Edward B. Titchener Psychologist

Edward b titchener

Edward Bradford Titchener, D.Sc., Ph.D., LL.D., Litt.D. (January 11, 1867 – August 3, 1927) was a British psychologist who studied under Wilhelm Wundt for several years. Titchener is best known for creating his version of psychology that described the structure of the mind; structuralism. He created the largest doctoral program in the United States (at the time) after becoming a professor at Cornell University, and his first graduate student, Margaret Floy Washburn, became the first woman to be granted a PhD in psychology (1894). Titchener attended Malvern College and then went on to Oxford from 1885 to 1890. At Oxford, Titchener first began to read the works of Wilhelm Wundt. During his time at Oxford, Titchener translated the first volume of the third edition of Wundt’s book Principles of Physiological Psychology from German into English. After receiving his degree from Oxford in 1890, Titchener went on to Leipzig in Germany to study with Wundt. He completed his doctoral program and went on to take a position as a professor at Cornell University where he taught his view on the ideas of Wundt to his students in the form of structuralism.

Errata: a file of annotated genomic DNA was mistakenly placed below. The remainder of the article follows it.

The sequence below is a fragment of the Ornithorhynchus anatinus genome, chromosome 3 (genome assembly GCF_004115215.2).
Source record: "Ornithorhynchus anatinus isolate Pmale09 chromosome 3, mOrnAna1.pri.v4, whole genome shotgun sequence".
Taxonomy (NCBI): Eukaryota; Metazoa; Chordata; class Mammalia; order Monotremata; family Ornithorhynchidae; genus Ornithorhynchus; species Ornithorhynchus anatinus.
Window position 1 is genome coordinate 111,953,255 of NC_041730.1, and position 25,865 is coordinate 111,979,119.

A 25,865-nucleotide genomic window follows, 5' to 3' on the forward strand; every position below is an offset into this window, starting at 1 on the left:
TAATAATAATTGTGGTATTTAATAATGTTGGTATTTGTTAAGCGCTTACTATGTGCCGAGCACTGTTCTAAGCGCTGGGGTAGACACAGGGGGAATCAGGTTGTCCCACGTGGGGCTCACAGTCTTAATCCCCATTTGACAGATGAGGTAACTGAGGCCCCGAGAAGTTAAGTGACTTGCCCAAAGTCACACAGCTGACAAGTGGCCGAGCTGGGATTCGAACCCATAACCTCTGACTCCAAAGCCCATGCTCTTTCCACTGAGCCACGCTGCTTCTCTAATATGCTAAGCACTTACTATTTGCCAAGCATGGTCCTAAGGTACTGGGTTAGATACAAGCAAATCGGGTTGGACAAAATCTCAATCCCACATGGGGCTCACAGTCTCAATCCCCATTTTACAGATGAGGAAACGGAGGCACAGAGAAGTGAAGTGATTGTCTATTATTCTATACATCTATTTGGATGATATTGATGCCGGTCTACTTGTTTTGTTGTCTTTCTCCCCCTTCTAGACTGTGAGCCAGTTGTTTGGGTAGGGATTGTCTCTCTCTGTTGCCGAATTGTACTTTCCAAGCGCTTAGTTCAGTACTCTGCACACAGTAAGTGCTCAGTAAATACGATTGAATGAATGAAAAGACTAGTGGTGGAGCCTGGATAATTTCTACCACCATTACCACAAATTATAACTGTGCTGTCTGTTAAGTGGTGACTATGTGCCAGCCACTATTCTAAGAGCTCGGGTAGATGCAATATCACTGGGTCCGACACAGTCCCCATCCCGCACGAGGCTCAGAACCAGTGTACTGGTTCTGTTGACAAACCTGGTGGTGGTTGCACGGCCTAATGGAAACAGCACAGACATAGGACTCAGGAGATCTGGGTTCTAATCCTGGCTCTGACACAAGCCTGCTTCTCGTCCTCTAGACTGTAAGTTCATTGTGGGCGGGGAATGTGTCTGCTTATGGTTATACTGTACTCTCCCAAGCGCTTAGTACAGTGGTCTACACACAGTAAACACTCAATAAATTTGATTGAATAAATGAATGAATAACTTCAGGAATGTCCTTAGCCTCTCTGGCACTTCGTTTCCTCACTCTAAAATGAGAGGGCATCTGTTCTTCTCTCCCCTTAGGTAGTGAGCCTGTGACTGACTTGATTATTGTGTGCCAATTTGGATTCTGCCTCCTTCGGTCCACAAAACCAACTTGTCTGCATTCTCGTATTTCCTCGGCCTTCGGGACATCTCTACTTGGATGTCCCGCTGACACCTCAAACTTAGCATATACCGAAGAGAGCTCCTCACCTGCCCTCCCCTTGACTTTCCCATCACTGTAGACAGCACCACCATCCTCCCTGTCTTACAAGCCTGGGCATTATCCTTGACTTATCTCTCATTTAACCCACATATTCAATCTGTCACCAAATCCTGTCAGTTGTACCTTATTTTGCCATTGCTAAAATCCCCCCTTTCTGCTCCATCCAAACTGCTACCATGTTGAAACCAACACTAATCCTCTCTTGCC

Personal details

Date of birth
January 11th, 1867
Place of birth
Chichester, United Kingdom
Nationality
England,United States of America
Date of death
August 3rd, 1927 at age of 60
Place of death
Ithaca, New York, United States of America

Education

1. Malvern College Independent school